Over the Easter holidays a group of pupils and staff, accompanied a representative from the charity, Stand By Me on a trip of a lifetime to Ethiopia.
Ethiopia is one of the poorest countries in the world. Famine, HIV/Aids and extreme poverty have resulted in millions of orphans and a life of hardship for the majority of its population. Nearly one million children are orphaned as a result of HIV/Aids. A lack of investment in education and a high dependency on child labour has left five million children without access to an education. Educational opportunities for girls are lower than boys as they are expected to do domestic work or marry at an early age.
Stand By Me
Home for the 10 days was within a town called Bekoji, which opened everyone’s’ eyes to a new level of poverty. Moved by the commitment of the local church to provide education, Stand By Me adopted the Bethany School in 2006, where today the charity is providing the poorest children with a quality education, daily food, health care and family support. The Bekoji Children’s Home was later opened to care for orphaned and at risk children. The Abdi Academy opened its doors in 2013 to meet the needs of children in Dembi Dollo.
Deputy Head, Mrs Sally Hills who was part of the Ethiopia team gives her account of this memorable and inspirational experience and the joy of getting to know the children of Bekoji:
“Our first day of working in the school was a Sunday. Our task for the day was to design and decorate the kindergarten classroom. A rather dull yellow walled classroom was transformed in a day to an underwater themed wall, incorporating the alphabet among the jellyfish, sharks, seaweed and coral and a woodland themed wall with numbers 1-10 on the tree trunks with the grass festooned with lady birds, beetles and snails with butterflies floating between the trees. The two remaining walls were freshened up with paint to complete the transformation. The look on the children’s faces on the monday morning when they had their first lesson was one that will never be forgotten. Well done to Verity and Abi for their creativity in designing the walls.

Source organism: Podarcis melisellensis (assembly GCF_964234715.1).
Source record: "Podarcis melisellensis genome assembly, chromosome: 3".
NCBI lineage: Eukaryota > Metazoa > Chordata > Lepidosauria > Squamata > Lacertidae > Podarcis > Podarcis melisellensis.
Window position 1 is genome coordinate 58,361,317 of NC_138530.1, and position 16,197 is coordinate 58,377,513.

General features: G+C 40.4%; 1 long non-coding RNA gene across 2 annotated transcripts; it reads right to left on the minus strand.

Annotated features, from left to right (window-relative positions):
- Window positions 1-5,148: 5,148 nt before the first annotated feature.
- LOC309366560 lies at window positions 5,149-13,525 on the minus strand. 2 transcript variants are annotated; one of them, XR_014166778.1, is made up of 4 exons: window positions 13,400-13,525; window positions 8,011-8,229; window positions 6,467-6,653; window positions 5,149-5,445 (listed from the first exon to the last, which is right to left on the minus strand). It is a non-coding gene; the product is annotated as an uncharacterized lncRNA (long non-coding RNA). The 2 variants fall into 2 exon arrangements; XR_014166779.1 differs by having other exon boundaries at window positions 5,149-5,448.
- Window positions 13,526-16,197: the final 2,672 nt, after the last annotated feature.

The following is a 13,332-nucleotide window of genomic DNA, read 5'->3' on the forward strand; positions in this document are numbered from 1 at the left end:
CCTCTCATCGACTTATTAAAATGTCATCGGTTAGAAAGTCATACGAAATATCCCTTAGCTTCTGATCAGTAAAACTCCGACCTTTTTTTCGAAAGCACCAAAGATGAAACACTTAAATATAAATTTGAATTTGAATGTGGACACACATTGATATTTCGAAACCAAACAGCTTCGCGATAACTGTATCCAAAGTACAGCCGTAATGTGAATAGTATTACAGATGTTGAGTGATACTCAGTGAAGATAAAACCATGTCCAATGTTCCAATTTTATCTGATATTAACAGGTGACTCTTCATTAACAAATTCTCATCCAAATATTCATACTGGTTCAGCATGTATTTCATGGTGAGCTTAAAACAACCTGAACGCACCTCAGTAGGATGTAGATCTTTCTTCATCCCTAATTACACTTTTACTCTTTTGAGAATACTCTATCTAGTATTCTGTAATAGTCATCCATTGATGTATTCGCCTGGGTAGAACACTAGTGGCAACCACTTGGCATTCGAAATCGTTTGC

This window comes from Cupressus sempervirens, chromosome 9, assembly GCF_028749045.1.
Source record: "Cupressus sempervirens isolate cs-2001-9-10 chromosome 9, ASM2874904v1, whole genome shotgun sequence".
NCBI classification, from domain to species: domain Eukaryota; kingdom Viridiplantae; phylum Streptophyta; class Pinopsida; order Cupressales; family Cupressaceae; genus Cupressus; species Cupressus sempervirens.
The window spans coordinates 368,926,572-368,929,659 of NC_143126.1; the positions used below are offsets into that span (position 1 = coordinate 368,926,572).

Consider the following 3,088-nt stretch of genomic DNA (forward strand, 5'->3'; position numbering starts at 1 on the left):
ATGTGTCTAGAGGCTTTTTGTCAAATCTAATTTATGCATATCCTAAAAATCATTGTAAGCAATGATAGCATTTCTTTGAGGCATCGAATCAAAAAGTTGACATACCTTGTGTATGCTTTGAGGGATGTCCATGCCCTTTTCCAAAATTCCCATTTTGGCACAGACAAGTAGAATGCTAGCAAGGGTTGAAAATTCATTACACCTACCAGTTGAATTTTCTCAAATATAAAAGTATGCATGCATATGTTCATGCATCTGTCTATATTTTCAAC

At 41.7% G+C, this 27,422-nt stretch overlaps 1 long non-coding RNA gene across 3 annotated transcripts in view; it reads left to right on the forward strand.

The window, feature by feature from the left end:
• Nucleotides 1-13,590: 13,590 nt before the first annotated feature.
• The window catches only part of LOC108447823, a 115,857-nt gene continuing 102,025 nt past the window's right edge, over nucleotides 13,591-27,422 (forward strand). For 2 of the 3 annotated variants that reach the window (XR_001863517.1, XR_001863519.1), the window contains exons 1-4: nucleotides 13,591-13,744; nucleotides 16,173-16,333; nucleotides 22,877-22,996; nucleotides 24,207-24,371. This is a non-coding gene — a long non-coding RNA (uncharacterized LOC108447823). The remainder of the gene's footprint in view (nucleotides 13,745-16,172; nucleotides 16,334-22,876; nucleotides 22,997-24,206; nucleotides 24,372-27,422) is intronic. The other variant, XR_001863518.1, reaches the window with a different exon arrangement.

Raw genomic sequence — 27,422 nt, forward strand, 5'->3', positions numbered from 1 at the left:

While waiting for our base coats to dry we attended the local church. Despite the language barrier, the love of God and passionate singing, and to our surprise, dancing will be another of our long lasting memories. Headteacher Mrs Tudor won’t forget this visit as she was asked to address the congregation with no warning, but spoke with passion about our journey, our pleasure to be welcomed by the community and what we hoped to achieve.
We were able to achieve a remarkable amount in our short time in Bekoji, because we were so well-resourced by the sheer number and sizes of donations from our school community. We took over 1000 sets of underwear with us so that all of the children in the school were given two pairs each and children at the high school received one pair each. The children also received a toothbrush and toothpaste. The second hand clothing we took out was distributed on our last morning and it was heart-warming to see the response of the children as they received a hoody, a pair of tracksuit bottoms, a dress, jumper, a pair of shorts or a t-shirt. It was fantastic that we were able to give every single child in the school at least one item of clothing. Our thanks go to Waverley school who donated all of their old style PE kit for us to take out with us. The 22 home children were all given additional clothing including a pair of pyjamas and a t-shirt in addition to what they received in school.
The sports equipment caused great excitement and we had fun working with the children, from kindergarten up to grade 8, playing relay games, football and volleyball each afternoon. The craft activities we did with the children included colouring in card figures, making pom-poms, colouring polystyrene eggs on string and making pipe cleaner jewellery. It was very poignant when we visited some of the children in their homes to see the card figures we had coloured in with the younger children on the walls of their homes and the students wearing the pipe cleaner items that they had made.